« Reply #22 on: December 28, 2018, 06:33 PM »
I've also got my PGII from Axminster recently, and used over the last few days. I didn't have any issues with the standard spacing grid - everything seemed to line up properly. Where I did encounter a problem was with the offset 32 hole, which seems to be out. I couldn't install the little pin with the stick flat on the table, and when I used Peter's recommended 'put the pin in the stick in the air and then place the whole thing on the table, it bowed the parf stick slightly (and seems to have left a permanent slight bow/twist in the guide).

I'm not confident enough in my own skill and accuracy to rule out user error, but it would seem strange that everything else seems to line up perfectly. I'll let Axminster know and see what comes of it. I have a Paulk workbench pending, and two tops to do, so it'll get another workout shortly.

Hard to photograph well, but I had a go. ALthough the pic is of the no. 10 hole, it’s actually the 32 offset hole drilled previously, and I was then using the parf stick to check alignment. Side view is the bow in the stick now (it’s not pinned to the bench in this pic)
« Last Edit: December 28, 2018, 08:04 PM by Bernmc »

Offline wch

  • Posts: 7
Re: Parf Guide mark 2 issues and questions
« Reply #23 on: January 05, 2019, 01:31 AM »
I received my replacement Parf sticks from Axminster. The package arrived fairly beat up. In the original order, the kit arrived in a tube inside a box, and was well protected. This time, it was just the tube, with no box.

290128-0

The Parf sticks were bent.

290130-1

I was able to bend them back a bit, but they still didn't quite rest flat.

I'll call my first pair of Parf sticks A and B, and the second pair C and D. As I described earlier, the holes in A and B were slightly out of alignment. So were the holes in C and D. Luckily, the holes in A and C did line up, so I used that pair. (Of the six possible pairings, that was the only pair where the holes were in good alignment.)

Even though C was slightly bent, it didn't cause any problems with the hole layout.

This time, the hole layout went much more smoothly. In my previous attempt, I had some situations where I extended the top and bottom rows of 3mm holes to the right, but then could not get the Parf stick to line up with both the right-most top and bottom holes. This time, I didn't have that problem. There were a few situations where it was very tight and difficult to insert two distant pins through the Parf stick holes into the 3mm holes drilled in the MDF, but I found that I was able to push the pins sideways just a little, and since the MDF has a little give to it, this would slightly extend or shorten the distance between the pair of pins, allowing them to seat all the way in the Parf stick.

I found that inserting and removing the pins was in general very difficult because the fit in the holes was very tight. There's no way I could have inserted and removed them by hand without assistance. I ended up putting clamps on the pins (and leaving them on) so that there was a much larger handle to push, pull, and twist the pins. Here's a picture of the 20mm guide pinned to the worktop, where each pin is being held by a quick clamp.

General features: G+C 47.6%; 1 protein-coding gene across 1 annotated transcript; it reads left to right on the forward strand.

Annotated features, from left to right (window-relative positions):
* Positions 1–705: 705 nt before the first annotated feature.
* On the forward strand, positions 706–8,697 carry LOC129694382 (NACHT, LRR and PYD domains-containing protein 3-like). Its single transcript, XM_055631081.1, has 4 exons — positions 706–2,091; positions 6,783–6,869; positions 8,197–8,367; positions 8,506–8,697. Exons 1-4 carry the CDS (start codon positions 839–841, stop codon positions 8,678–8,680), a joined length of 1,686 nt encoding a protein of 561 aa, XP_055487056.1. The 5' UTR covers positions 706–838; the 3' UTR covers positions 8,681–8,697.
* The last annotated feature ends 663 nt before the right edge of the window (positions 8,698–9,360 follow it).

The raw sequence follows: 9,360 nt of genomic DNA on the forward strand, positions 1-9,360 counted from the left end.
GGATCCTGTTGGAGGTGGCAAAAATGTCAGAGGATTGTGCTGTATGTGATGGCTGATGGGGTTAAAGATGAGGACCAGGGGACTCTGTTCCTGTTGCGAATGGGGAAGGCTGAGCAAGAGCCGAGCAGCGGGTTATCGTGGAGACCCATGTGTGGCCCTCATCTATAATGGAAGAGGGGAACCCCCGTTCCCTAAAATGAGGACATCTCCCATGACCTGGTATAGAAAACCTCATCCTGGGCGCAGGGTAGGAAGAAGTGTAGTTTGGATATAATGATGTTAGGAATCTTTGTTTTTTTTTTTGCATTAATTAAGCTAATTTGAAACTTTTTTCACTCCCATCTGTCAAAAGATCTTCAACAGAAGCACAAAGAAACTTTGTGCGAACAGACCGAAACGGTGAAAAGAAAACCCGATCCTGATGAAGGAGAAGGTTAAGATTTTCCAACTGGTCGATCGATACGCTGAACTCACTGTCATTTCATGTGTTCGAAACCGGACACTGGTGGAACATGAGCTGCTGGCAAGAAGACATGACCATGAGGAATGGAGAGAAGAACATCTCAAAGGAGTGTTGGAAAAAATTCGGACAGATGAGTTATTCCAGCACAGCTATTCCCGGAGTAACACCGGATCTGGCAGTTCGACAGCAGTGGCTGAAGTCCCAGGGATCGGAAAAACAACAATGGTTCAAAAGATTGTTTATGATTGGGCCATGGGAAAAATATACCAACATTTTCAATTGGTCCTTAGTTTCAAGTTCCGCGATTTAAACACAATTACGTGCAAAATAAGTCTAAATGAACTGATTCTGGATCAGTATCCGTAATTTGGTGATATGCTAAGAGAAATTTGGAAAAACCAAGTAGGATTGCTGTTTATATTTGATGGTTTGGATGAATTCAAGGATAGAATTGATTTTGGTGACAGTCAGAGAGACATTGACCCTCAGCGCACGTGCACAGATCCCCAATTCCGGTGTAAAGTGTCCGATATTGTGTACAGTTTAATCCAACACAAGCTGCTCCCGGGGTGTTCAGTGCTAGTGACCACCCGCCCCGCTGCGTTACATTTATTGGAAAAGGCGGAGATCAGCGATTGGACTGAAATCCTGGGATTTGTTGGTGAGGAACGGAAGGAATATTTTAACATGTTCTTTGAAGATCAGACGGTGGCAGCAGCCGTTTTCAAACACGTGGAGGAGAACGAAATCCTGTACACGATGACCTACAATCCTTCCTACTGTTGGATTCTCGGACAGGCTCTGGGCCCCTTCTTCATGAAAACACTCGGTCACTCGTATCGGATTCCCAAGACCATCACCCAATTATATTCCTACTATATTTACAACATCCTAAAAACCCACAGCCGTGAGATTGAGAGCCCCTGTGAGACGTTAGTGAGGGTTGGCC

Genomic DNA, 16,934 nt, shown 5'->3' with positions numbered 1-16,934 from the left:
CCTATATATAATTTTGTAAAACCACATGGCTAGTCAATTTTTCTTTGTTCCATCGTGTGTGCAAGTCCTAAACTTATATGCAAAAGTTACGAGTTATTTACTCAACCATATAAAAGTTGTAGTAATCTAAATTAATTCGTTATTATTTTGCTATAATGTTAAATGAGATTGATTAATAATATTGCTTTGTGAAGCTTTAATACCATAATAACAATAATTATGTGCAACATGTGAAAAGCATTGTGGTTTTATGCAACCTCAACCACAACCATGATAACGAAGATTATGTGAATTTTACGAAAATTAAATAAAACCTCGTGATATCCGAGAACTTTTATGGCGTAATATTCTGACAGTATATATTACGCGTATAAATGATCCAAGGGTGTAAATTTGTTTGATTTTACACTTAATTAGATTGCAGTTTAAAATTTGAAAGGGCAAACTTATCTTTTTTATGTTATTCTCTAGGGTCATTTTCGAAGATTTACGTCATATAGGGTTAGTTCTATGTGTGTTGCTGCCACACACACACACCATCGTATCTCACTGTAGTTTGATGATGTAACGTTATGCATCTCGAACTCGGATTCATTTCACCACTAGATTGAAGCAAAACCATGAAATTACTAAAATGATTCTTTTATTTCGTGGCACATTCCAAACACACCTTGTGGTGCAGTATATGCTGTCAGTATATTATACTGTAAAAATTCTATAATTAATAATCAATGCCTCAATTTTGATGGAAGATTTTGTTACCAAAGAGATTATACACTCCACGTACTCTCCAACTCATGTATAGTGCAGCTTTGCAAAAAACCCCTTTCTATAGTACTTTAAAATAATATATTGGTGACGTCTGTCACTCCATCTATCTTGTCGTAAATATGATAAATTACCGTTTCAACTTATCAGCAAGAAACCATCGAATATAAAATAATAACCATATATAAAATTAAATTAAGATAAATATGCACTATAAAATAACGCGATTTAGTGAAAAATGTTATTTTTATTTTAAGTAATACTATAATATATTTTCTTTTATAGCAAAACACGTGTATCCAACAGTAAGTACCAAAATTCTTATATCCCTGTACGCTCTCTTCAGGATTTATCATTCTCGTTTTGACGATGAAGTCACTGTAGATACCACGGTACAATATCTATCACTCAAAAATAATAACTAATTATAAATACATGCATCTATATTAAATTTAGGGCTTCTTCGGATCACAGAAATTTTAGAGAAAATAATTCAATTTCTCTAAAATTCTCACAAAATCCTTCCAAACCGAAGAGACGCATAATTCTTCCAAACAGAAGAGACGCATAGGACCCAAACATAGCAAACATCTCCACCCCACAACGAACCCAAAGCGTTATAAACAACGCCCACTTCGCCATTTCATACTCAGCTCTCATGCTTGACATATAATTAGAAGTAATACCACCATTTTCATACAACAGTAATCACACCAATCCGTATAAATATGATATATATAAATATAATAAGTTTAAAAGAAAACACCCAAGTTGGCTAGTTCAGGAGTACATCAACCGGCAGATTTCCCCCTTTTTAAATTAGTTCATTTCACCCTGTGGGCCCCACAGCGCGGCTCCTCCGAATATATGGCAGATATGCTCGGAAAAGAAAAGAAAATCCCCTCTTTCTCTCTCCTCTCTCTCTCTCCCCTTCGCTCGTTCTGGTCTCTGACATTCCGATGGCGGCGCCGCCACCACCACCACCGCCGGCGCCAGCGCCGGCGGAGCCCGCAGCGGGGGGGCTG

290134-2

I added some holes that were offset by 48mm both horizontally and vertically, and I used the UJK chamfer cutter to chamfer the holes. Here is the end result. I think it turned out very nicely!

290132-3

One thing that I was curious about was how close to perpendicular the 20mm holes would be. I drilled the 3mm holes as close to perpendicular as I could by hand, and the same for the 20mm holes. The guides help immensely, but still, most of the holes were slightly out of perpendicular. Here is a typical one; some were slightly better, some were slightly worse. (For this photo, I positioned the square from the direction that had the most error.)

290136-4

I also noticed that holes on one side of the the worktop tended to tilt one way, and holes on the other side tended to tilt the other way, probably because I have a systematic bias when drilling the holes (say, angling to the right), and I stood on opposite sides of the table to drill holes that were on opposite sides.

This could be an issue when the dogs are used to position the guide rail. Obviously, the thicker the stock being cut, the higher up the guide rail will be, and so the greater the cut error. I suspect that the small amount of error won't cause any real problems. The error could be reduced by using dog holes that are as far apart as possible -- this will reduce the error angle.

I also noticed that if I placed three dogs in one row, then pushed a good straightedge up against them, in most cases I could rock the straightedge a little bit (with the middle dog acting as the pivot point) if it was on one side of the dogs, but not the other. This indicates that the holes are slightly non-colinear. Again, I suspect that the amount of error is small enough that it won't cause any problems in real-world usage.

290140-5

I don't have access to a Festool MFT table, so I don't know how my worktop compares in terms of accuracy. At any rate, I am looking forward to getting some good use out of it!

Offline cubevandude

  • Posts: 51
Re: Parf Guide mark 2 issues and questions
« Reply #24 on: January 05, 2019, 08:54 AM »
I'd be wild if I got a package like that.
I'd say your problems are because your sticks are bent.  The tolerances are so tight any bend would affects how it works.  I have the mark 1 system from Lee Valley and bent one of the pins ever so slightly and it is tighter to insert, just by lifting up one end of the stick before removing the pin.   I've never had any problems with accuracy with the Mark 1 jig.  They whole key to the system is drilling the 3mm holes properly as they are the guide for the 20mm bit.  There are a few videos our there in which they are not using the guide dog when drilling the 3mm holes.  I think that is why they created the MarkII. To try and eliminate human error.